Wilson Dam, located on the Tennessee River between Colbert and Lauderdale counties near Muscle Shoals, was originally constructed to provide hydroelectric power for the production of nitrates during World War I. It also made the river more navigable, provided energy for regional development, and created numerous recreational activities. Wilson Dam is the largest conventional hydroelectric power-generating facility in the Tennessee Valley Authority (TVA) system.
Wilson is a concrete gravity dam, meaning that it holds back the water entirely by its own weight. The dam is situated on a blue limestone rock foundation. The total length of the structure is 4,541 feet, it is 137 feet high, and the maximum width at the base, including the apron, is 160 feet. The head (the water depth on the east, or upper, side of the dam) is 97.6 feet. Originally, the dam's face bore 49 spillway gates, each capable of discharging 10,000 cubic feet of water per second; there are now 58 spillways. The structure was such an engineering feat that in 1925 author William Benjamin West dubbed it "America's Greatest Dam."
The dam's origins lie in the shallow and often turbulent pockets of rushing currents that mark the infamous Muscle Shoals section of the Tennessee River. The shallow rapids impeded navigation and commerce, and the expansion of steamboat traffic and plantation agriculture along the river's bottomlands in the early nineteenth century inspired state and federal efforts to seek ways of taming the treacherous shoals. These early efforts, including a canal around the shoals and a system of locks and gates, were largely unsuccessful, however.
The creation of Wilson Dam was ultimately spurred by World War I and America's possible entry into the conflict. Government officials feared that the nation's supply of nitrates, an essential ingredient in the production of explosives, could be terminated by the German Navy. At the time, the United States relied on guano (bird or bat dung) imported from Chile as the source of this critical military resource. In response to this potentially disastrous problem, the National Defense Act of 1916 was passed; it authorized immediate construction for two nitrate plants to be powered by an adjacent hydroelectric facility. Federal engineers selected Muscle Shoals as the construction site after surveys determined that it had the most potential for the development of water power east of the Rocky Mountains.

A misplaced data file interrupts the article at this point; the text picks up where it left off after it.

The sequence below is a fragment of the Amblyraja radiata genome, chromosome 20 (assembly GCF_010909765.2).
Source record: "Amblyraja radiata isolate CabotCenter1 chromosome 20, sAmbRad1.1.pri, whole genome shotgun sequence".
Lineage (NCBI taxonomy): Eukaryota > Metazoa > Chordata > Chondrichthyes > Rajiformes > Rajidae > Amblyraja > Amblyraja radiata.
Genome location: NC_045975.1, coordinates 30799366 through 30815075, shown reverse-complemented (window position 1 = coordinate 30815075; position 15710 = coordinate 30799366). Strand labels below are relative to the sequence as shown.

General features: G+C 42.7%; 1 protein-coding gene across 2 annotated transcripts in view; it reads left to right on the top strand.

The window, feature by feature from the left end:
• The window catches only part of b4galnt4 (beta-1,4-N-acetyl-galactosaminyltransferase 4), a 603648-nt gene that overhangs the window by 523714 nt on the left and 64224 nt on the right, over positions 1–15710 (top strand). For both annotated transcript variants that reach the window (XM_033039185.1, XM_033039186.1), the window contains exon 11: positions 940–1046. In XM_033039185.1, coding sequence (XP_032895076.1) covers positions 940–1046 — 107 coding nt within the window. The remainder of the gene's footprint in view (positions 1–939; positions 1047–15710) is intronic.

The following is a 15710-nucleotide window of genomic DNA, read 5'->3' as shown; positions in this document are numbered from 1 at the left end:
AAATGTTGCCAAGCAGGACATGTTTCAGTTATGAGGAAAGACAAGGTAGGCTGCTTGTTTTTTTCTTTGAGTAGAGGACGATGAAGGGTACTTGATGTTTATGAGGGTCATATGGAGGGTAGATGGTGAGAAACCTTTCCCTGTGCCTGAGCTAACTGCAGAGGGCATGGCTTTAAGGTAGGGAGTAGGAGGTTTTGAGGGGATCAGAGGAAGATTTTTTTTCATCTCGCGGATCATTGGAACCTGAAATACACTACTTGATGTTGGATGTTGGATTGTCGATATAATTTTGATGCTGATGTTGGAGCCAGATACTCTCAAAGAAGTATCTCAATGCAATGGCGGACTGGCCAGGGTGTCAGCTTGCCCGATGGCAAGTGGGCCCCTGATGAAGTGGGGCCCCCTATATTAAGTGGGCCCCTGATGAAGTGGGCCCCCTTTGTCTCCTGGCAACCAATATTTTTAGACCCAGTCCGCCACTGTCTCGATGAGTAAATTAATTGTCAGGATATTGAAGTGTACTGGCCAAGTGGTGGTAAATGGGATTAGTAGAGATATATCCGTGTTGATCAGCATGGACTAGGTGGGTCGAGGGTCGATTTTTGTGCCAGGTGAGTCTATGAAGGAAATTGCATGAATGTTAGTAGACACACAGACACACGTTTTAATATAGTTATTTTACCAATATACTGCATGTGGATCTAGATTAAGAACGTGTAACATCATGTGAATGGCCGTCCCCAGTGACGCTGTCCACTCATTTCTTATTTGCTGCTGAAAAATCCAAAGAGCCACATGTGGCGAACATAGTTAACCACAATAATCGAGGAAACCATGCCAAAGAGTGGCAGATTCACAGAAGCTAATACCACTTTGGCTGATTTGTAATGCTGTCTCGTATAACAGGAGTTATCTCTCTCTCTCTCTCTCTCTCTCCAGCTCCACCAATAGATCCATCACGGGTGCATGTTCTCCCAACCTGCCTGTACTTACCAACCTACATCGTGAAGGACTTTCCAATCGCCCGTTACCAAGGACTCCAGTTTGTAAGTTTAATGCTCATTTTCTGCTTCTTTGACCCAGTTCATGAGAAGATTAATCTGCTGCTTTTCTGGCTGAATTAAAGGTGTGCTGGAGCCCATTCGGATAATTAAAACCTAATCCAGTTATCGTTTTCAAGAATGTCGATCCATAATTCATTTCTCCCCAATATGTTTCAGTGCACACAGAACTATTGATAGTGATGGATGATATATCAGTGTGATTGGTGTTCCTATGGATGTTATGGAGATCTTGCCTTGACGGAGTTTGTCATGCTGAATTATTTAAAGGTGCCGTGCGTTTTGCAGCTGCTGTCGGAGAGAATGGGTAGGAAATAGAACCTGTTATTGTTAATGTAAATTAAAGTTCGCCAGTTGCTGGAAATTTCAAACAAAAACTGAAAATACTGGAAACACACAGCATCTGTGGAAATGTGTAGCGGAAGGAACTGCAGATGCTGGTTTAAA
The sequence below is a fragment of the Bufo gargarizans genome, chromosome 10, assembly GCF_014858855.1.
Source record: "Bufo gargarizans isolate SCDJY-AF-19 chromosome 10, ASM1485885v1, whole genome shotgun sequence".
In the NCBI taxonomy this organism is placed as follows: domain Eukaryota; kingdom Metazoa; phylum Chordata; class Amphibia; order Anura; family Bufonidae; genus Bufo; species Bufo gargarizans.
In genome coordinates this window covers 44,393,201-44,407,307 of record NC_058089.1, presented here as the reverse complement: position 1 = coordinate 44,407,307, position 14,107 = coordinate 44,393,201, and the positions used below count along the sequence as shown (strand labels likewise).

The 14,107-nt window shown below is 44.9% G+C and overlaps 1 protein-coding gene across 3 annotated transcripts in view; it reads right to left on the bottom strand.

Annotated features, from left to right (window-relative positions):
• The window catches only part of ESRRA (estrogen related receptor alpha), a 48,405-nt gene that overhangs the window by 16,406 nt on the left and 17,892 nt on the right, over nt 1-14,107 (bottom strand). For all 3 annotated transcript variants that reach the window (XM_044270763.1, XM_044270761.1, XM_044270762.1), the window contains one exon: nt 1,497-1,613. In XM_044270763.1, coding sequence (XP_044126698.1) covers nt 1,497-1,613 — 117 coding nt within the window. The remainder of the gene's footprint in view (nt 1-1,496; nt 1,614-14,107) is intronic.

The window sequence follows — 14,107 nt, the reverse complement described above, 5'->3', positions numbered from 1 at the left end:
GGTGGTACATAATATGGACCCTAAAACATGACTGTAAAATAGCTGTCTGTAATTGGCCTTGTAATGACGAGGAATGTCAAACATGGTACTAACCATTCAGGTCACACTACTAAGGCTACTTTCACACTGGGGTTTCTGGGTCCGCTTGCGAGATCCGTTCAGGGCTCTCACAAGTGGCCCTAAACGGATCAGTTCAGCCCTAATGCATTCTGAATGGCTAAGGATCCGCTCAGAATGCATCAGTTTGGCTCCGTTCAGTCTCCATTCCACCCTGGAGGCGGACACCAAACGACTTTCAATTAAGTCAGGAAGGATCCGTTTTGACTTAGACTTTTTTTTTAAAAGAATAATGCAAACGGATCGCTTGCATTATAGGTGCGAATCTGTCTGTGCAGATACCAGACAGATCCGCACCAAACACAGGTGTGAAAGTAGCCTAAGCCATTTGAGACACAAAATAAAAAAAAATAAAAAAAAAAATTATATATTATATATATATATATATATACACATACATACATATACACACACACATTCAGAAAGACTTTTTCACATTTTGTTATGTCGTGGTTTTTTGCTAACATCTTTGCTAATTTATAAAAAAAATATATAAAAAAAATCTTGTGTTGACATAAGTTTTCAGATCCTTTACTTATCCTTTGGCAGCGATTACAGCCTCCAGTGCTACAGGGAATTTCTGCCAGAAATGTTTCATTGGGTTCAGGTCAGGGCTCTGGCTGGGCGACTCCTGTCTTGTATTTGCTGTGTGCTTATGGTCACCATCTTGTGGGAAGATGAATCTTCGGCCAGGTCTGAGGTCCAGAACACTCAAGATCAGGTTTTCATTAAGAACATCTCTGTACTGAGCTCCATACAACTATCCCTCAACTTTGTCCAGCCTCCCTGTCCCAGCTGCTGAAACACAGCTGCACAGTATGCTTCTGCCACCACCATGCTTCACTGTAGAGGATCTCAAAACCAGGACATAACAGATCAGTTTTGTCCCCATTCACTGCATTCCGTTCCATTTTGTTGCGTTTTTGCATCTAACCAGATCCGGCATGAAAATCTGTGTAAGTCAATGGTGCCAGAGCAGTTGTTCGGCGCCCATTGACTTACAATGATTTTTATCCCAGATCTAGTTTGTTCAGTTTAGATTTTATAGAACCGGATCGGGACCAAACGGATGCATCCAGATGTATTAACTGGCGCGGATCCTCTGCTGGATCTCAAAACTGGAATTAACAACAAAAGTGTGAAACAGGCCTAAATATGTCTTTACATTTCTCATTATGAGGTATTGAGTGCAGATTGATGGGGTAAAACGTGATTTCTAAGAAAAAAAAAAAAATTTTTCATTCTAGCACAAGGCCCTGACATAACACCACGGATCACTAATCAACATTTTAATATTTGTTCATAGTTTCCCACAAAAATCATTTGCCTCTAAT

Built between 1918 and 1924 by the U.S. Army Corps of Engineers under the supervision of the U.S. War Department, the project employed more than 18,000 workers, and the construction site consisted of 1,700 temporary buildings, 236 permanent buildings, 185 residential units, more than 165 miles of sewer and service pipelines, and 685 miles of electrical cable. The settlement's 23 mess halls served more than 24,000 meals a day, and it also housed a school for 850 students, an 85-bed hospital, and three barbershops. An average of 111 railcar loads of equipment and materials arrived daily, and more than 800 bricklayers worked at one time under a single roof. However, Wilson Dam was only partially completed when the war ended and did not contribute to the outcome. The dam structure was not finished until 1924, and then only 40 percent of its electric generating capacity was installed. The navigation facilities at the dam consisted of a double-lift lock whose tandem chambers–60 feet by 292 feet on the upper lock and 60 feet by 300 feet on the lower lock–had a combined maximum lift of 90 feet. These locks worked with the existing Florence Canal and Lock and Dam No. 1. With the completion of the locks and dam, the treacherous Shoals were made navigable and steamboats and barges were finally able to travel this stretch of the river unimpeded. Wilson Dam's first electricity generating unit did not go into service until September 1925. The entire Muscle Shoals project–including the dam–cost $130 million.